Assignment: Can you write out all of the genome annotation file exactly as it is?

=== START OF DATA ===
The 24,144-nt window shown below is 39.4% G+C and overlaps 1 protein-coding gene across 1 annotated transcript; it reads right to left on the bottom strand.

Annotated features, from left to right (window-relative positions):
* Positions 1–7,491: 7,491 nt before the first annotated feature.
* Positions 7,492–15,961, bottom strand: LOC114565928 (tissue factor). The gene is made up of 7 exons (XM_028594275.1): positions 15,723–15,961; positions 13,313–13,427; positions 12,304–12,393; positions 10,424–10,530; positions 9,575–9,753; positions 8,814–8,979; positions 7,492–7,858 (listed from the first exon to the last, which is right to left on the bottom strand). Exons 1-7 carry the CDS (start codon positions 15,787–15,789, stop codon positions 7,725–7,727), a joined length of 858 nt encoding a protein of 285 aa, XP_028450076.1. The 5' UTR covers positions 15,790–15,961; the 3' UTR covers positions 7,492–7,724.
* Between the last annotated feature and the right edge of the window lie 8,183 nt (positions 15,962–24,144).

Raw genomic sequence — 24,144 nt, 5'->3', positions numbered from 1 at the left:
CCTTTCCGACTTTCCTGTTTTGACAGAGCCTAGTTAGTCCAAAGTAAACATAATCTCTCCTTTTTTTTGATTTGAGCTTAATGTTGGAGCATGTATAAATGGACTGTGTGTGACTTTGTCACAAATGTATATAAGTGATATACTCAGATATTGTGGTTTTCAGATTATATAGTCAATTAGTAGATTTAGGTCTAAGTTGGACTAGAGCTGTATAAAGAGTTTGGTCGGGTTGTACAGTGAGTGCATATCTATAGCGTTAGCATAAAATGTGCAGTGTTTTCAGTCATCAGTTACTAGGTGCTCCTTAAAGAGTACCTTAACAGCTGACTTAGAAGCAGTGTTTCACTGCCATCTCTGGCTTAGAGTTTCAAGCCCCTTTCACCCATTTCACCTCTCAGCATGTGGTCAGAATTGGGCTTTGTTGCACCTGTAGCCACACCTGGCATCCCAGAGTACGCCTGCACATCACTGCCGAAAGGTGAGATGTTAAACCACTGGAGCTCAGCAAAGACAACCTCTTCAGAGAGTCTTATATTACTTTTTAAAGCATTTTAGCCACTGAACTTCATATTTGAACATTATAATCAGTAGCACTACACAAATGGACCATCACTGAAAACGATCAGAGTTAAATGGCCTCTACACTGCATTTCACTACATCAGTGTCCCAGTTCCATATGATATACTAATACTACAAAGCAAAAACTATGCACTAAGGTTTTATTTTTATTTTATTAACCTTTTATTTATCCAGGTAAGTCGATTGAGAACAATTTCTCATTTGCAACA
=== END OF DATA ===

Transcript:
The 24,144-nt window shown below is 39.4% G+C and overlaps 1 protein-coding gene across 1 annotated transcript; it reads right to left on the bottom strand.

Annotated features, from left to right (window-relative positions):
* Positions 1–7,491: 7,491 nt before the first annotated feature.
* Positions 7,492–15,961, bottom strand: LOC114565928 (tissue factor). The gene is made up of 7 exons (XM_028594275.1): positions 15,723–15,961; positions 13,313–13,427; positions 12,304–12,393; positions 10,424–10,530; positions 9,575–9,753; positions 8,814–8,979; positions 7,492–7,858 (listed from the first exon to the last, which is right to left on the bottom strand). Exons 1-7 carry the CDS (start codon positions 15,787–15,789, stop codon positions 7,725–7,727), a joined length of 858 nt encoding a protein of 285 aa, XP_028450076.1. The 5' UTR covers positions 15,790–15,961; the 3' UTR covers positions 7,492–7,724.
* Between the last annotated feature and the right edge of the window lie 8,183 nt (positions 15,962–24,144).

Raw genomic sequence — 24,144 nt, 5'->3', positions numbered from 1 at the left:
CCTTTCCGACTTTCCTGTTTTGACAGAGCCTAGTTAGTCCAAAGTAAACATAATCTCTCCTTTTTTTTGATTTGAGCTTAATGTTGGAGCATGTATAAATGGACTGTGTGTGACTTTGTCACAAATGTATATAAGTGATATACTCAGATATTGTGGTTTTCAGATTATATAGTCAATTAGTAGATTTAGGTCTAAGTTGGACTAGAGCTGTATAAAGAGTTTGGTCGGGTTGTACAGTGAGTGCATATCTATAGCGTTAGCATAAAATGTGCAGTGTTTTCAGTCATCAGTTACTAGGTGCTCCTTAAAGAGTACCTTAACAGCTGACTTAGAAGCAGTGTTTCACTGCCATCTCTGGCTTAGAGTTTCAAGCCCCTTTCACCCATTTCACCTCTCAGCATGTGGTCAGAATTGGGCTTTGTTGCACCTGTAGCCACACCTGGCATCCCAGAGTACGCCTGCACATCACTGCCGAAAGGTGAGATGTTAAACCACTGGAGCTCAGCAAAGACAACCTCTTCAGAGAGTCTTATATTACTTTTTAAAGCATTTTAGCCACTGAACTTCATATTTGAACATTATAATCAGTAGCACTACACAAATGGACCATCACTGAAAACGATCAGAGTTAAATGGCCTCTACACTGCATTTCACTACATCAGTGTCCCAGTTCCATATGATATACTAATACTACAAAGCAAAAACTATGCACTAAGGTTTTATTTTTATTTTATTAACCTTTTATTTATCCAGGTAAGTCGATTGAGAACAATTTCTCATTTGCAACA